I believe the report was a fake and an attempt to make scapegoats of the academics. It betrayed a poor and mechanistic “understanding” of “bringing prices in line with the world market.” It did some rudimentary arithmetic and said the budget deficit, caused by the government’s raising salaries of civil servants, could be covered by raising fuel prices. It did not go into the inflationary affects of this increase in money supply at all. The Burmese government has been continuously printing money to cover its expenditures since 1962.
It was a sort of watered down version of the IMF/World Bank 4 step program of privatization, market based pricing, free trade and capital market liberalization that has been criticized by Nobel Laureate Joseph Stiglitz, formerly chief economist at the World Bank. Allowing prices to float to market levels as per IMF/World Bank recommendations also caused demonstrations in Indonesia in 1998.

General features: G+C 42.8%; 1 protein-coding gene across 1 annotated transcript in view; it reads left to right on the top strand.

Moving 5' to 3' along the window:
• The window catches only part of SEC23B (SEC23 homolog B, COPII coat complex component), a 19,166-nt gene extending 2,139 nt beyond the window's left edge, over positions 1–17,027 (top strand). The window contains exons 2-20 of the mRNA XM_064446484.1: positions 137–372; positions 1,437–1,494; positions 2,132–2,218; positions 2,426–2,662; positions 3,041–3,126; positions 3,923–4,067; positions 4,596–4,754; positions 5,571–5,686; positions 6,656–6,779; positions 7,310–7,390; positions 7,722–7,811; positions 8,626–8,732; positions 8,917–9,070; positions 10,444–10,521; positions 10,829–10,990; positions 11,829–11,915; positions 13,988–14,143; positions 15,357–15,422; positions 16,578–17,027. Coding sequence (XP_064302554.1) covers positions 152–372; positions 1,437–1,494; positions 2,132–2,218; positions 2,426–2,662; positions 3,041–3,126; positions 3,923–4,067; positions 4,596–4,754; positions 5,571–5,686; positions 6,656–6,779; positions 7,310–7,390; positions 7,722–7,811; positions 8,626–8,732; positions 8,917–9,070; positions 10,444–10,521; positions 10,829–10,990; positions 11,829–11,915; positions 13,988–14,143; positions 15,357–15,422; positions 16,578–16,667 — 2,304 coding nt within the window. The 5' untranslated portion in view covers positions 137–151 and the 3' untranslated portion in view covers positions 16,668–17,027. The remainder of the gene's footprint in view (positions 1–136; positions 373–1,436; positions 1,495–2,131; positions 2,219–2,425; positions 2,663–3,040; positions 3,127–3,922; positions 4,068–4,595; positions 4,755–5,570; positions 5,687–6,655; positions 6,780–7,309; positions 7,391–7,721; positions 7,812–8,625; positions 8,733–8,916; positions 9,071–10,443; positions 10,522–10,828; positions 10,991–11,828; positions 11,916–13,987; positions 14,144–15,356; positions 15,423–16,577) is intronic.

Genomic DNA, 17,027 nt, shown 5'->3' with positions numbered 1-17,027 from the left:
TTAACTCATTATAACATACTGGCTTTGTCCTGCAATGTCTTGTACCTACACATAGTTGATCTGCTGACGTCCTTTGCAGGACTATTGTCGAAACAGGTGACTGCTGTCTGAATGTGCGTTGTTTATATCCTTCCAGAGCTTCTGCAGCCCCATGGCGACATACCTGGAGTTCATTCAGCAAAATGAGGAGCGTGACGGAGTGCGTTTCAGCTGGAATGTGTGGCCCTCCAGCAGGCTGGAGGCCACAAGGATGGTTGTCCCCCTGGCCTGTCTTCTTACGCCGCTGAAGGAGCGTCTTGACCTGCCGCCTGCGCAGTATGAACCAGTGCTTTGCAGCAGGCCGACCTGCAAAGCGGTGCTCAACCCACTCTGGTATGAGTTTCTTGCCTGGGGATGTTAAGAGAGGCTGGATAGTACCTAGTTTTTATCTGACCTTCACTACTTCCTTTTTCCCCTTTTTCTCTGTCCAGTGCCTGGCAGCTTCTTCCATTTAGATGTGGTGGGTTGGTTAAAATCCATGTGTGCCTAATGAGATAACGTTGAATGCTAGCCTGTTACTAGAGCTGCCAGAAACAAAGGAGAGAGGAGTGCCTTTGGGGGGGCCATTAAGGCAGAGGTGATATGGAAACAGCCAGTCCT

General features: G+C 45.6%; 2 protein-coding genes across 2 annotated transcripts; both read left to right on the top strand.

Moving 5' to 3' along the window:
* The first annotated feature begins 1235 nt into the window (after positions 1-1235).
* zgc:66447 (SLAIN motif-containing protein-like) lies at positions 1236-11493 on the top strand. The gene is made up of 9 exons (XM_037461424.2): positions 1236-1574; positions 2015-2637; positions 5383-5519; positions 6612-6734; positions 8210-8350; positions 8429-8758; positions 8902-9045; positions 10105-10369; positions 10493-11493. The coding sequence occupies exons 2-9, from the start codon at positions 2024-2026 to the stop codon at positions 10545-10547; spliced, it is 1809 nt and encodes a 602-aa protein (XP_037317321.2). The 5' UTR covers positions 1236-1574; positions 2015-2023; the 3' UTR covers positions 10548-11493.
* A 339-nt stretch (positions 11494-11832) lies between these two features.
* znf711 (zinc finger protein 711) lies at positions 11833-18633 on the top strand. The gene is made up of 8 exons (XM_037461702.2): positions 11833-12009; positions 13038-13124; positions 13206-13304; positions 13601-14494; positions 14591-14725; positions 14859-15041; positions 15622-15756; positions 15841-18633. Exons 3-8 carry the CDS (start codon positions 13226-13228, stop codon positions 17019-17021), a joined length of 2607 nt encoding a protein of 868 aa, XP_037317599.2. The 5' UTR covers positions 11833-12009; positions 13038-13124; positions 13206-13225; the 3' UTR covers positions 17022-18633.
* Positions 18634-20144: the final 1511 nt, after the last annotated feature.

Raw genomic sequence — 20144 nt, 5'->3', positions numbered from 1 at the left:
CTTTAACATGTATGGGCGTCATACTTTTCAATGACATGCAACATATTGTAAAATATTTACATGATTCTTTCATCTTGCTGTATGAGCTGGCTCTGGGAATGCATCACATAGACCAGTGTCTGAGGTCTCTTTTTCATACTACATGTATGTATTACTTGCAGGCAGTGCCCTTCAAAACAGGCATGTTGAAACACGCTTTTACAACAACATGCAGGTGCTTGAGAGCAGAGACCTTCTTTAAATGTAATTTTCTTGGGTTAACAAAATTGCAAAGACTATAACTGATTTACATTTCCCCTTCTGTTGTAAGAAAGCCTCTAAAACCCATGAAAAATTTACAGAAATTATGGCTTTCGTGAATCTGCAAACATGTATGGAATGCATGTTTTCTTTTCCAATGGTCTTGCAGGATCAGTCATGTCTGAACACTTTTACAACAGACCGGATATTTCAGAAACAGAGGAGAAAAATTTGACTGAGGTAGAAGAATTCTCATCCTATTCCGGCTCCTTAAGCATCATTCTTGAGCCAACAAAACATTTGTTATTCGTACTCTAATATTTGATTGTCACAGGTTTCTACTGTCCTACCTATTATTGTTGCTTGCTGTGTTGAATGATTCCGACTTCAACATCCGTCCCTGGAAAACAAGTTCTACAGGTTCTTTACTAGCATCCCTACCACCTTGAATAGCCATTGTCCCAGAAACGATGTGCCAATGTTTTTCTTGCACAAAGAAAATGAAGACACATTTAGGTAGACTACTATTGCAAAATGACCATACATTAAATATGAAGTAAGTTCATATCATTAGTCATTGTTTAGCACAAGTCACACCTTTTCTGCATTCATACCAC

Prospects for outside pressure on the regime
A recent Washington Post editorial criticized Secretary General Ban Ki- moon and the U.N. for lack of action; U.N. Special Envoy Mr. Gambari wrote a rather unconvincing reply. At the White House, Mrs. Laura Bush condemned the Burmese junta for its latest abuses. At the APEC Summit in Sydney, President Bush urged leaders of other nations to join him in pressuring China and India to press the Burmese junta for political and economic reform.
The Chinese foreign ministry spokesman said China did not interfere in the affairs of other nations. The Indian representative did not comment.
On the whole, the current Bush administration, including Secretary of State Condoleeza Rice, has paid scant attention to Asia. But now it is clear that the United States and China are linked together inextricably by enormously large trade ties. China’s huge trade surplus is invested in U.S. treasury bills, and it could crash the U.S. government if it were to withdraw its investment. Moreover, its balance of payments surplus in its trade account is growing daily.